Now that the fourth quarter of the year has started, activity in the solar energy market is literally “heating up.” Potential governmental action with far-reaching effects for consumers is also on the horizon.

It is widely believed that the State Legislature is contemplating revisions to the tax code, which could restrict and/or reduce energy tax credits in an effort to combat the state’s budget shortfall regarding tax revenues. A reduction from 35 percent to 25 percent is rumored to be in the works. Some believe that any such action in the 2013 session will take effect in 2014.

A recent article indicated the state Department of Taxation plans to unilaterally implement changes to the tax credits that homeowners can claim in a given tax year. While legislative action is necessary to reduce the percentage or amount of the allowable credits, the department believes it has the power to limit the number of PV systems that may be claimed per qualified residence per tax year. So much for the idea that there is time left for consumers to take advantage of the nation’s most generous renewable energy tax credit program.


Even without tax incentives, photovoltaic (PV) electrical systems are still attractive from a financial perspective. A $30,000 system that saves $200 per month equals an 8 percent annual rate of return. Less competitively priced designs still return at least 5 percent annually — have you checked the rates on money-market funds lately? The more efficient and aggressively priced systems check in at nearly 10 percent. With the current incentives, returns are in the range of 20-25 percent or more.

Some cynics have advanced the idea that solar companies may attempt to drum up more business by using the anticipated state action as a “scare tactic.” This did occur to a small degree in 2011 when a number of contractors used the “15 percent saturation” argument to rush consumers without informing them of the state Public Utilities Commission’s action in raising that rule to 50 percent.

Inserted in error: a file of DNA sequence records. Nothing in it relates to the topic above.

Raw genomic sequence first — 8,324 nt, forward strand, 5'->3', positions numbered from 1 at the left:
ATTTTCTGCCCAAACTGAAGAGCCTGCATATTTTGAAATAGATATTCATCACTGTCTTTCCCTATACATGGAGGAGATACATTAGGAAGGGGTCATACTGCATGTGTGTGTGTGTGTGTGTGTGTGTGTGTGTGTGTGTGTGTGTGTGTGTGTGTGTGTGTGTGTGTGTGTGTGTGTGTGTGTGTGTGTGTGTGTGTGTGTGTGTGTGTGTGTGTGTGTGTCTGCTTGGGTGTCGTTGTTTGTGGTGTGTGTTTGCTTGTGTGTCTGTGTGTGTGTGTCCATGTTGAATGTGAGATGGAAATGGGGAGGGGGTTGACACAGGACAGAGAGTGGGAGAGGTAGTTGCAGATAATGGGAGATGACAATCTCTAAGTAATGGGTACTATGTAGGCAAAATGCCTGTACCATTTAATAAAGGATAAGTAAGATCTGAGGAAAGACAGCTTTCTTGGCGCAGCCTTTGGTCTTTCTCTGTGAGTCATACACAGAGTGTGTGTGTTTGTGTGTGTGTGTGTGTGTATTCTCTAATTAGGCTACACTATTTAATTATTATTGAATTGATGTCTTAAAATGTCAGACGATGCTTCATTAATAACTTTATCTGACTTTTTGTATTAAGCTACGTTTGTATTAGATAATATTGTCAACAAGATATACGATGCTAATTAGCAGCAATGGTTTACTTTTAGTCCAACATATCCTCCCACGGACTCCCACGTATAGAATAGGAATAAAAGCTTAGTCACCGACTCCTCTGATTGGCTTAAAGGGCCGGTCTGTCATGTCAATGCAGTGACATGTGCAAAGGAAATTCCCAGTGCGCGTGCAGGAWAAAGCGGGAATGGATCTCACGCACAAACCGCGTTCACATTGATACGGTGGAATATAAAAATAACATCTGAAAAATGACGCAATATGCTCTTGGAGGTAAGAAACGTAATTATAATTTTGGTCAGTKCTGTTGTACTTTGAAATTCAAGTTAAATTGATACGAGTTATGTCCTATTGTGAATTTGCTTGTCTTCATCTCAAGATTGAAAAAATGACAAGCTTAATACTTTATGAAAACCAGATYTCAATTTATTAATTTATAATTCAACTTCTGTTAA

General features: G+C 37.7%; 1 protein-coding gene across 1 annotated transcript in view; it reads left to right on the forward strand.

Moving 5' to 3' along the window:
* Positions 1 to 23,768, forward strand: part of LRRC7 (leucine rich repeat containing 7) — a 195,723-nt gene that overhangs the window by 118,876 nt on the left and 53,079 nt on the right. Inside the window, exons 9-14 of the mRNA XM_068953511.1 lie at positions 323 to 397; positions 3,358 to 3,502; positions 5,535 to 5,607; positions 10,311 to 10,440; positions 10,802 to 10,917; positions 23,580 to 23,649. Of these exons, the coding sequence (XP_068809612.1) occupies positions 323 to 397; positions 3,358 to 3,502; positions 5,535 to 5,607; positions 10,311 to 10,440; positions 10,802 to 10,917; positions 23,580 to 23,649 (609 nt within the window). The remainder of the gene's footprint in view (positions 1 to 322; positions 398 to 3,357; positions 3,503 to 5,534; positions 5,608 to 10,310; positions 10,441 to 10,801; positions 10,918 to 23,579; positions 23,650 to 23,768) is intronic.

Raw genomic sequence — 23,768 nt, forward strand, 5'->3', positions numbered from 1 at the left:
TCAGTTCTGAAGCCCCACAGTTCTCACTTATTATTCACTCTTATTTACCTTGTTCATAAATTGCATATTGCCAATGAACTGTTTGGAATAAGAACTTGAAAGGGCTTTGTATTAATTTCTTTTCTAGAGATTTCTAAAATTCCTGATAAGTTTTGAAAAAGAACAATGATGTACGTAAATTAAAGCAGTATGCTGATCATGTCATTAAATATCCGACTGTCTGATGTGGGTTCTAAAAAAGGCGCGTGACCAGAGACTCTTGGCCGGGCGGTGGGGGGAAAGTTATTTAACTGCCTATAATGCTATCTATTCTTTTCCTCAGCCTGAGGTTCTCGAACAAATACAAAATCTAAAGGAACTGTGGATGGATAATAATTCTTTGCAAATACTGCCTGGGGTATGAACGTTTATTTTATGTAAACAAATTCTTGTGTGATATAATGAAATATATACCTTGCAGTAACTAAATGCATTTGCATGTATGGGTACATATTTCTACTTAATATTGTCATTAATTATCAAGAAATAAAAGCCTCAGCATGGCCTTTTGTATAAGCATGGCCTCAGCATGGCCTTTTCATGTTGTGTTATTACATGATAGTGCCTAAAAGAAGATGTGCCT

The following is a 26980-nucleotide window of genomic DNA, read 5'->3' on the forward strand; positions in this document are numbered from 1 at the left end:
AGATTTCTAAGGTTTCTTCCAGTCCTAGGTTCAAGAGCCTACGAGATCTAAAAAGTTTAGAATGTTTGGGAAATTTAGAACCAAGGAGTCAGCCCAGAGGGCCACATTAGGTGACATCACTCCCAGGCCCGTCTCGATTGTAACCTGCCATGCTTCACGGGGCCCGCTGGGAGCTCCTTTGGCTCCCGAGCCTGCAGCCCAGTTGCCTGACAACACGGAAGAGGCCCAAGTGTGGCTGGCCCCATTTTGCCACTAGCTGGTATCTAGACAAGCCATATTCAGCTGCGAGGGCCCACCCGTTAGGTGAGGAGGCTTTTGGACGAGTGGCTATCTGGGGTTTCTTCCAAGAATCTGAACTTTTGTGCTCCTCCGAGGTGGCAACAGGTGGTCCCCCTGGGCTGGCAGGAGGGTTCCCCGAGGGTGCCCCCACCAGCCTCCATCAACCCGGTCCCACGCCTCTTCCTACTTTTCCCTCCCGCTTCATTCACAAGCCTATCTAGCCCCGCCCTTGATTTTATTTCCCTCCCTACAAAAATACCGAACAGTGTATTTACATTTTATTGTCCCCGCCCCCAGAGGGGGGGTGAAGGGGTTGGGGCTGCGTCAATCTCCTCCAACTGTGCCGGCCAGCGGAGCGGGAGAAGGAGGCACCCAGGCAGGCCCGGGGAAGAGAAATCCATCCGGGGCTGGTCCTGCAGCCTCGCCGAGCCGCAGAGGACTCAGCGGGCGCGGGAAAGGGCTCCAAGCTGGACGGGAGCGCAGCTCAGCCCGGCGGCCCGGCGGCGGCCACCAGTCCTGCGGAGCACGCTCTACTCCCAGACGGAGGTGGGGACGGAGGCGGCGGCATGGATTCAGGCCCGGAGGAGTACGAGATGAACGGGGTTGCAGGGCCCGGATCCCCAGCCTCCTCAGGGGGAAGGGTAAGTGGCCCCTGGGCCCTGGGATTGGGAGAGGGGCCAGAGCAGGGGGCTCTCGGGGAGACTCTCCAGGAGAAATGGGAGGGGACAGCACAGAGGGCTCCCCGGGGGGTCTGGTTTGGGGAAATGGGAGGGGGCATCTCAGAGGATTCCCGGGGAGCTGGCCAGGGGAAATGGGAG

Consumers who undertake action as quickly as possible benefit by saving on their utility costs sooner than later. After all, every dollar paid to the power company is money that will never be recovered.

Let’s not deceive ourselves, though. Hasty action has the effect of not doing one’s “due diligence” in making the wisest choice among all the contractors available. In the end, the “wrong” choice could cost the consumer thousands.


Is it time for consumers to “pull the trigger” and “go green?” If the homeowner is financially able, “beating the clock” for the higher tax credits makes a lot of sense.

The answer is an emphatic yes, but there is one caveat: Based on increased advertising on television, radio and print media, it seems that many solar companies are new players that were not in the business a year ago. It is likely that a good number of them are merely marketing organizations that sub-contract their installations. The full-service contractors seem to be a dwindling breed.

Hi-Power Solar is one such “full-service” contractor. Principals Ron Romero, who has more than 20 years in the solar business, and Matt Adams, who has more than 16 years, offer an excellent balance of top-notch components, expert installation and competitive pricing. They are familiar with the city and county building codes as well as special homeowner association rules.

It pays to be a little cautious in choosing the most appropriate system and exploring financials that impact your pocketbook.


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